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Toronto Sun (09/21/2003), Big Mac's back < Fleetwood Mac < Main Page

Toronto Sun (09/21/2003), Big Mac's back

Toronto Sun, Sunday, September 21, 2003

Big Mac's back

Eternal flower child Stevie Nicks keeps veteran 70s rockers and fans in sync
by Jane Stevenson

FLEETWOOD MAC
Air Canada Centre, Toronto
Saturday, September 20, 2003

The last time I saw Fleetwood Mac -- on the Buffalo stop of their wildly successful 1997 reunion tour -- the musical soap opera surrounding the famed '70s group was still playing itself out on stage.

And despite the absence of keyboardist-vocalist Christine McVie from their most recent road trip, the drama continued last night during Fleetwood Mac's long-awaited return to Toronto in front of 15,000 fans at the Air Canada Centre.

Or more specifically, the melodrama when it came to intense guitarist Lindsay Buckingham and manic drummer Mick Fleetwood whose raging solos -- at different times in the concert -- were over the top, to say the least.

As Buckingham himself said early in the show about the band's storied history: "It's been a difficult, sometimes strange, trip."

Naturally, it was up to the group's resident flower child Stevie Nicks -- the undisputed star of last night's two-and-a-half hour concert -- to bring some much-needed balance to the equation. (Let's not forget she had a long relationship with Buckingham and a post-Buckingham affair with Fleetwood.)

Kicking the night off with The Chain and Dreams, from the group's landmark 1977 album, Rumours, the foursome -- now all in their mid to late '50s and rounded out by bassist John McVie -- took a few songs to really get started.

Not surprisingly it was Nicks' Rhiannon -- from 1975's Fleetwood Mac disc -- that provoked the first big crowd reaction of the night as the diminutive singer performed her trademark twirls on stage dressed in a layered, flowing black dress.

The illusion was only slightly destroyed by the presence of black platform sneakers, which these days, have replaced Nicks' much sexier black suede boots from the '70s.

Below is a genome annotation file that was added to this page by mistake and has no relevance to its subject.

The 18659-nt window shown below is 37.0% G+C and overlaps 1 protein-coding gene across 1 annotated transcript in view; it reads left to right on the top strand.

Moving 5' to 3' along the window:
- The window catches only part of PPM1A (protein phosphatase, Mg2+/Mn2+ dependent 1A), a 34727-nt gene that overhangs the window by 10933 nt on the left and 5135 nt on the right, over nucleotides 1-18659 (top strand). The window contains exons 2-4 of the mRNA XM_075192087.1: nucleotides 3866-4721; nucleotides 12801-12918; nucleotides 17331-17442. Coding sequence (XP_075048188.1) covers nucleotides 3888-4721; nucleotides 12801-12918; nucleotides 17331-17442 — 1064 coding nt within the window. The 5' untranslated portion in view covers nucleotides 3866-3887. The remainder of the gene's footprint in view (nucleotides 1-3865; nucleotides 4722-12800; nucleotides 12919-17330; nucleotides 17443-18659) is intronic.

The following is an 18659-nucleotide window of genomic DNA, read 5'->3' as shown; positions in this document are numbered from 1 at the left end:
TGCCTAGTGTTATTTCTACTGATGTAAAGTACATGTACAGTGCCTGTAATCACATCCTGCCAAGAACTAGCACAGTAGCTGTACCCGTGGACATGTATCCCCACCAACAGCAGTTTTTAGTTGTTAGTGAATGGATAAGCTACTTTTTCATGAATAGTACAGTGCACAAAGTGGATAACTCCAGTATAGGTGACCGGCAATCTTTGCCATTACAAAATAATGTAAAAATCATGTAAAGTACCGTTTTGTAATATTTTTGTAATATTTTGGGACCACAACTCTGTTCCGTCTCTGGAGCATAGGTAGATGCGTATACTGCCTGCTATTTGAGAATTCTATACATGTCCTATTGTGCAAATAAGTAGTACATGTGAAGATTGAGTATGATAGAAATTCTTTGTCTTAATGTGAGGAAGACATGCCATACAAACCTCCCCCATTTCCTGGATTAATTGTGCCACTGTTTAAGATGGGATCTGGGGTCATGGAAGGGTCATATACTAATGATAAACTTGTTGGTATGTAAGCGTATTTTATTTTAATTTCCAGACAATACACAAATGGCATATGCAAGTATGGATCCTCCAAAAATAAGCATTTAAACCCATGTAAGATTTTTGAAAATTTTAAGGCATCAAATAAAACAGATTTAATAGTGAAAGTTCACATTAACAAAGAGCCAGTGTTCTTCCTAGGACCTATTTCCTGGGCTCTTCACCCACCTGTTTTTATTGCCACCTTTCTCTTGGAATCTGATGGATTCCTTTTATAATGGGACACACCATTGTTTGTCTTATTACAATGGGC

Still, all eyes were on the singer who was in great voice, energetically shook a tambourine and modeled various shawls throughout the night on later standouts Gypsy, Beautiful Child, Gold Dust Woman, Silver Springs and her own Stand Back.

And just in case Nicks' vocals and outfits weren't striking enough, her mic stand was decorated in black satin tassles, silver chains and two red roses.

Fleetwood Mac, backed by seven other touring musicians, have hit the road in support of Say You Will, a brand new album released earlier this year.

The new disc was well represented last night by a half-dozen songs, most significantly the first single, Peacekeeper, and the pretty ballad Say Goodbye.

But, ultimately, it was the Rumours classics Second Hand News, Go Your Own Way and Don't Stop, and later '70s hit Tusk which struck the biggest chord with the boomer-heavy audience.

And it should be pointed out that Buckingham did redeem himself when he kept it simple and straightforward, just singing along to his own astonishing acoustic guitar playing during Never Going Back Again and Big Love.

Or when accompanying Nicks during the concert's emotional high point, Landslide, which saw her hands on Buckingham's shoulders when he was playing and the two ex-lovers holding hands and eventually embracing as the song ended.


Date: 2003-09-21         Number of views: 1358

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